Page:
They claim that Lansing, Iowa is where Main Street meets the Mississippi. And this is no joke. You can literally drive down Main Street and end up in the river. Besides a “Dead End” warning sign giving you notice, Main Street turns into a boat launch plunging you into the Mighty Mississippi.
Lansing is located in the far northeast corner of Iowa, in Allamakee County. It was founded in 1851 and has always served as a mecca for outdoor adventurers with numerous activities including boating, fishing, hiking, hunting, and more.
Boating on the Mississippi River
With a number of public boat landings, you’ll have easy access to the river for fishing, boating, waterskiing, or sandbar camping. There are also two marinas, one owned by the city. If you don’t own a boat, that’s not a problem either, as S&S Houseboat Rentals has you covered with options for fishing boats, pontoon boats, or even houseboats.
The areas on the Mississippi River are broken up into “pools” – and the Lansing area is known as Pool 9 with over 30 miles of waterways. Within Pool 9, there are over 104 different species of fish, mostly: walleye, bluegill, northern pike, bass, sunfish, and crappies.
If you’re interested in trout fishing, Lansing also has options available at Clear Creek Park and Wexford Creek.
Driftless Area Visitors Center
Location: 1944 Columbus Rd Lansing, Iowa
Stop by the visitors center which has three floors of exhibits to help explain what the “Driftless” area is and its history. They also have exhibits on early Lansing history.
Mt. Hosmer Memorial Park
Location: 271 Main St, Lansing, IA 52151
One of Iowa’s most spectacular city parks, Mt. Hosmer rises 450 feet above the Mississippi River and provides stunning views of the area. The park is open from sunrise to sunset (except during winter). There’s a road allowing you to drive to the top where you’ll find parking, picnic shelters, a playground, and several veteran’s memorials. There are also restrooms and water fountains available. On the way to the top, there’s a small pull-off area that provides a great view of the Black Hawk Bridge.
Why are there three different flag poles on Mt. Hosmer?
On the top of Mt. Hosmer, facing to the east is the most popular scenic view of both the river and the bridge. At this location, you’ll also notice a flag pole with the name Gylnn Point. Here’s what most people may not realize – there are a total of three flag poles on Mt. Hosmer. Each flag pole is a scenic view location that is named after a Lansing veteran who died in World War I.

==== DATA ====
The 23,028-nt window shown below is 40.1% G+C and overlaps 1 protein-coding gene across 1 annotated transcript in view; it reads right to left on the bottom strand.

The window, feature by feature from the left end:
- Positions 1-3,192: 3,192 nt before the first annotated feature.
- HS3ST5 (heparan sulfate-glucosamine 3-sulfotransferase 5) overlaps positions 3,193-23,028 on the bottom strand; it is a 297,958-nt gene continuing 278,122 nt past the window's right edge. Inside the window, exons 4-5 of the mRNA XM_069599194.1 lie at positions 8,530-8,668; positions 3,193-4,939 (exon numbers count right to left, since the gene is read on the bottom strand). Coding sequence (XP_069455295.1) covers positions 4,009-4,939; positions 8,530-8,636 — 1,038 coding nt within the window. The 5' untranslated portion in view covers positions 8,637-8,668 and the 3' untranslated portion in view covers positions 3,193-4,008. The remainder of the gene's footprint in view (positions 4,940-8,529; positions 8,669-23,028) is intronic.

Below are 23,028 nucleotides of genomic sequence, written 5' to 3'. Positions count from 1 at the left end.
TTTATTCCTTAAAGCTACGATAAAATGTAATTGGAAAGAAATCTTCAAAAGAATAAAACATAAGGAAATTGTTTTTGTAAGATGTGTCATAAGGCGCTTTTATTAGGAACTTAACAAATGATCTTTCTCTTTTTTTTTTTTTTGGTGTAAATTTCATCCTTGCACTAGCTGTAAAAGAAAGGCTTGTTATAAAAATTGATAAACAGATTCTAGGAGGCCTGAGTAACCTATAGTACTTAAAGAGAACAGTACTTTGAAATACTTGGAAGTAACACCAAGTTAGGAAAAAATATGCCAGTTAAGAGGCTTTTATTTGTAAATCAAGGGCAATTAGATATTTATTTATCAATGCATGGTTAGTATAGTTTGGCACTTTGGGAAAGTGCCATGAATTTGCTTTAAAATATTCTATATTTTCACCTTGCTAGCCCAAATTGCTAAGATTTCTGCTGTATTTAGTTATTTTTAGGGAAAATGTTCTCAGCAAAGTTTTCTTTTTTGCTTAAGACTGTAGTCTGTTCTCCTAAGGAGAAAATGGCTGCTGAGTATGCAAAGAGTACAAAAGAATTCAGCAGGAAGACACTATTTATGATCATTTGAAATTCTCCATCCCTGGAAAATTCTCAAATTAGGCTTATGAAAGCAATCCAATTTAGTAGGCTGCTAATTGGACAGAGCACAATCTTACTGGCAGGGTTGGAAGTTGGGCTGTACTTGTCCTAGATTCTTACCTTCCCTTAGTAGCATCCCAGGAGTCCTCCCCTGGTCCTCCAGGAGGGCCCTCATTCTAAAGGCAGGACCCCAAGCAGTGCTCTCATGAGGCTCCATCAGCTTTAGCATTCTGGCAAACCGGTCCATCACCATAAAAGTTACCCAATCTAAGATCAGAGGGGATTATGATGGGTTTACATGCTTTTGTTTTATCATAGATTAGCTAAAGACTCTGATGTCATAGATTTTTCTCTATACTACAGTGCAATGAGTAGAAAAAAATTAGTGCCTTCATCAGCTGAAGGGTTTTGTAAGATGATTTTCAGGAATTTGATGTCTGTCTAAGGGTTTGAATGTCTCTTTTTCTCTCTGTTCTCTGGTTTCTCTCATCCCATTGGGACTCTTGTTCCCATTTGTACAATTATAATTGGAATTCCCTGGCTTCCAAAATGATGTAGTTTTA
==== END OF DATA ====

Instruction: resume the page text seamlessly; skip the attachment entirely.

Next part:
Glynn Point – overlooking the Mississippi River is the most popular and most visited location.. It’s also right next to the parking lot and the restrooms.
Strong Point – overlooks the center of Lansing. As you drive to the top of Mt. Hosmer, as soon as it levels off, look to your left and you should see a small sign “Strong Trailhead”, which is the short trail that leads out to Strong Point.
Beck Point – overlooks the west end of Lansing. The trailhead is located at the top of Mt Hosmer, on the west end of the park, and is probably the hardest trailhead to find.
Can you camp at Mt. Hosmer?
No. It is a day-use-only park, no camping is available.
How did it get the name Mt. Hosmer?
During a steamboat layover in 1851, they held a foot race to see who could make it to the top first. The winner was 21-year-old Harriet Hosmer. The hill was then named in her honor as Mt. Hosmer.
Harriet’s mother and siblings had died when she was only 12 and her father had encouraged her to follow her passion for art. Harriet had recently spent time in St. Louis and was traveling on her own through what was the western edge of the US at that time. Within two years, Harriet moved to Rome, Italy to take on full-time training as a sculptor. She eventually moved back to the United States and became known as the first female professional sculptor. Her work is still on display in places like the St. Louis Art Museum, the Museum of Fine Art in Boston, and the Art Institute in Chicago.
After her massive marble sculpture named Zenobia was released in 1859, the Art Journal suggested that the work was done by male assistants, as its sheer size couldn’t have been done by a woman. Of course, if the men who wrote this had also been there for the foot race in Lansing, Iowa -they would have known what Harriet Hosmer was capable of.
In addition to the bluff at Lansing, Iowa, the US Military also named a World War II era ship after Harriet, and there is also an elementary school in her hometown in Massachusetts named in her honor.
Black Hawk Bridge
It’s the northernmost bridge across the Mississippi River in Iowa and its image/likeness is automatically associated with the town of Lansing. The Iowa Department of Transportation created several new designs for replacement bridges – and all of the “other” designs were defeated because they didn’t look the like current bridge. Starting in 2024, construction will begin on a new bridge, just to the north of the current location, and the design will be very comparable to the existing bridge.
It’s named after Chief Black Hawk, although it is also sometimes called the Lansing Bridge. It’s also commonly called the “singing bridge” because of the sound that is created by vehicles traveling over the unique deck of the bridge. In fact, you can park under the bridge on the Iowa side and listen to the bridge as it “sings”. This singing is caused by the deck of the bridge, as it is grated, or has holes in the deck. In fact, as you drive across the bridge and look out, you can see through the bridge down to the river. The bridge is also extremely narrow, only about 20 feet across for both lanes. The Black Hawk Bridge is known for being one of the most loved and/or most hated bridges in Iowa.